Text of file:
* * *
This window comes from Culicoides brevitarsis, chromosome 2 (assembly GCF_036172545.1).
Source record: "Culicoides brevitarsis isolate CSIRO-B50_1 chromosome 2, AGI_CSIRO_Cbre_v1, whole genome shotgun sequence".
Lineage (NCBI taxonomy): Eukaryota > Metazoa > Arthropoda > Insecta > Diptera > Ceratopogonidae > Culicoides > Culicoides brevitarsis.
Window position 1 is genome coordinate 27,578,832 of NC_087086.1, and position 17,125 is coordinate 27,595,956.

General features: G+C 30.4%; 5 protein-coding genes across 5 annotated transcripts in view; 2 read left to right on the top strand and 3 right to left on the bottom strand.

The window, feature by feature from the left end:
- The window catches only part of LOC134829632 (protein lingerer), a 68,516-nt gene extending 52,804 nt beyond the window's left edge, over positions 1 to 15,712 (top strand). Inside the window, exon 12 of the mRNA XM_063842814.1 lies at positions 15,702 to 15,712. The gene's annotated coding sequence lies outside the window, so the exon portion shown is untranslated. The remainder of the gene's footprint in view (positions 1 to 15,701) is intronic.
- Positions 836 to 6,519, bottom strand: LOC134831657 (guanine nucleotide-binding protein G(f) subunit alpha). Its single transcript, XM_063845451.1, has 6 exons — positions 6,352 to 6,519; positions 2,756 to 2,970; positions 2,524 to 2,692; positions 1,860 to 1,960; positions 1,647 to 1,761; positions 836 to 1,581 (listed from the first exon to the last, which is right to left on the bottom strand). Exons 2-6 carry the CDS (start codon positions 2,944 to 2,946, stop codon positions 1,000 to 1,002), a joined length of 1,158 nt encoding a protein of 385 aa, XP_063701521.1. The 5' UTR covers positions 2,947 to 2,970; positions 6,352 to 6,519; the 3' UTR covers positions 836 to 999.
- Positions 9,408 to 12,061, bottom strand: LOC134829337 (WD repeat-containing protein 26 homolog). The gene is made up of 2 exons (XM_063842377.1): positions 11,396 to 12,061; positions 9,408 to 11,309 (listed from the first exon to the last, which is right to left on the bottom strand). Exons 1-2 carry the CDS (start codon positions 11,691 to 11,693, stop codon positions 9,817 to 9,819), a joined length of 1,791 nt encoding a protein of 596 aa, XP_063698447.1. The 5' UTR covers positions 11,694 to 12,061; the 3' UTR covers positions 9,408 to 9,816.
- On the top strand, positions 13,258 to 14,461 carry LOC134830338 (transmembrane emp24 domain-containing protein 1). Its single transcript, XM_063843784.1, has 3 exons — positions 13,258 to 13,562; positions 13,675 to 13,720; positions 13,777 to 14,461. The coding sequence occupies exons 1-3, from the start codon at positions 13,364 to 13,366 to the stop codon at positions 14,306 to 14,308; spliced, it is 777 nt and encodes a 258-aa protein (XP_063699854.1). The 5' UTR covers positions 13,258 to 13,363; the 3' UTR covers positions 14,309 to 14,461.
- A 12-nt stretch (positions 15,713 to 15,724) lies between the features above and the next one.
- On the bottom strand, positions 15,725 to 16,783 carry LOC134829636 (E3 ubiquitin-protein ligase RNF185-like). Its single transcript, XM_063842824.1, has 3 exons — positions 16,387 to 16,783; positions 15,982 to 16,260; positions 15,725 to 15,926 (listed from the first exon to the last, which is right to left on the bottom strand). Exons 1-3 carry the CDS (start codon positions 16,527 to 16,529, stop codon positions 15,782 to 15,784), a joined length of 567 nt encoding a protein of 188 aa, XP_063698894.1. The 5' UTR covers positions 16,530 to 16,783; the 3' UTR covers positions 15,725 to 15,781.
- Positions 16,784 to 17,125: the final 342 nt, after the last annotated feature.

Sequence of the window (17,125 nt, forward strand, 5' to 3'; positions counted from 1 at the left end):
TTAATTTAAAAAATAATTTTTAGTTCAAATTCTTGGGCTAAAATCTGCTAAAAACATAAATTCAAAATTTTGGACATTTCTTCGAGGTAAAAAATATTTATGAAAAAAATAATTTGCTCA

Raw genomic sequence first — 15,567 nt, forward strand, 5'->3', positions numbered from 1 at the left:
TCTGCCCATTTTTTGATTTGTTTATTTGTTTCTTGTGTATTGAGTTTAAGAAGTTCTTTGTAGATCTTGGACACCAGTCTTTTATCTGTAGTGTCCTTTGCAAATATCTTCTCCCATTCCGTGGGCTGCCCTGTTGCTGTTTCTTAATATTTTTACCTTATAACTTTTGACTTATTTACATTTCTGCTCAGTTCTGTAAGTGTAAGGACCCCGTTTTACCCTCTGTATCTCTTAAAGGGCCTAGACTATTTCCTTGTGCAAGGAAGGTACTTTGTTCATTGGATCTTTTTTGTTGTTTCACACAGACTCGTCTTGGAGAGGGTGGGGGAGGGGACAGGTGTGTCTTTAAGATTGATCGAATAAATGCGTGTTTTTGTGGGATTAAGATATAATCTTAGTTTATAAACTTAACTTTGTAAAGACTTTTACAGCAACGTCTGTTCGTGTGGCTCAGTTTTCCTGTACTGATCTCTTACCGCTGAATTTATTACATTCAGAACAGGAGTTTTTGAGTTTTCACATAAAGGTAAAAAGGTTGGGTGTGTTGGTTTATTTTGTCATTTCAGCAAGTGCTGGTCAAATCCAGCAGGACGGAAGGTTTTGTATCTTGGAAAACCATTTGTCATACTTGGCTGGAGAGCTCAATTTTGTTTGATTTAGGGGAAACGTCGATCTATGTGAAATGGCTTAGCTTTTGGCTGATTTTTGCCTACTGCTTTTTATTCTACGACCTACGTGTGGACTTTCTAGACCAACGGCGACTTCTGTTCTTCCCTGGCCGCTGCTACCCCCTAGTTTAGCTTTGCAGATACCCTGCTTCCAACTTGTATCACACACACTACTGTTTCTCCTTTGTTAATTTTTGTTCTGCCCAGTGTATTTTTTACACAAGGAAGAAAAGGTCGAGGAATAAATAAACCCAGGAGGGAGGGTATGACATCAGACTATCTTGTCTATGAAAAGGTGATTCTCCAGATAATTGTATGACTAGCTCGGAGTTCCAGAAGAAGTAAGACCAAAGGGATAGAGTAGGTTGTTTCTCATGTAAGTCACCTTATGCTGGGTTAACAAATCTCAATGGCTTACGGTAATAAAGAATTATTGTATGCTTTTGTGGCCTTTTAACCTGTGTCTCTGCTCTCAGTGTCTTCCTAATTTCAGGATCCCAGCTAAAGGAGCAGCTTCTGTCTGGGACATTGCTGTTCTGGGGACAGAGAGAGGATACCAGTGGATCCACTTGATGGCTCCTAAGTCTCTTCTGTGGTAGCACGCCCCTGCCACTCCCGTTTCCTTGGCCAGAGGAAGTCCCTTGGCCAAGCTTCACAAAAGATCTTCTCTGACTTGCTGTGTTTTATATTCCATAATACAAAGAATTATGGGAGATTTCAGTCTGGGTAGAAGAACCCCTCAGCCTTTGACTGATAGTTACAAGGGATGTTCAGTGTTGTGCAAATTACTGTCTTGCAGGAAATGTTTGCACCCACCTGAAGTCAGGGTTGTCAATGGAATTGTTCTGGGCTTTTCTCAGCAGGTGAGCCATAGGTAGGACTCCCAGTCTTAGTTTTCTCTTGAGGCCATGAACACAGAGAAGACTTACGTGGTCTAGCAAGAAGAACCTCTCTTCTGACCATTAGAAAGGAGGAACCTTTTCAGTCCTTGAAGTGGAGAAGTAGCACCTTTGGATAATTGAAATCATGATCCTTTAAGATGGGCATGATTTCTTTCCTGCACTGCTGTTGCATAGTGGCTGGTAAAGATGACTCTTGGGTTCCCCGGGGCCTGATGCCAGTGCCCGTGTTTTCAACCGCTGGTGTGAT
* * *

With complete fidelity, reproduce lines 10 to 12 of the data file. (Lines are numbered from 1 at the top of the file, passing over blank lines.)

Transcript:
- On the top strand, positions 13,258 to 14,461 carry LOC134830338 (transmembrane emp24 domain-containing protein 1). Its single transcript, XM_063843784.1, has 3 exons — positions 13,258 to 13,562; positions 13,675 to 13,720; positions 13,777 to 14,461. The coding sequence occupies exons 1-3, from the start codon at positions 13,364 to 13,366 to the stop codon at positions 14,306 to 14,308; spliced, it is 777 nt and encodes a 258-aa protein (XP_063699854.1). The 5' UTR covers positions 13,258 to 13,363; the 3' UTR covers positions 14,309 to 14,461.
- A 12-nt stretch (positions 15,713 to 15,724) lies between the features above and the next one.
- On the bottom strand, positions 15,725 to 16,783 carry LOC134829636 (E3 ubiquitin-protein ligase RNF185-like). Its single transcript, XM_063842824.1, has 3 exons — positions 16,387 to 16,783; positions 15,982 to 16,260; positions 15,725 to 15,926 (listed from the first exon to the last, which is right to left on the bottom strand). Exons 1-3 carry the CDS (start codon positions 16,527 to 16,529, stop codon positions 15,782 to 15,784), a joined length of 567 nt encoding a protein of 188 aa, XP_063698894.1. The 5' UTR covers positions 16,530 to 16,783; the 3' UTR covers positions 15,725 to 15,781.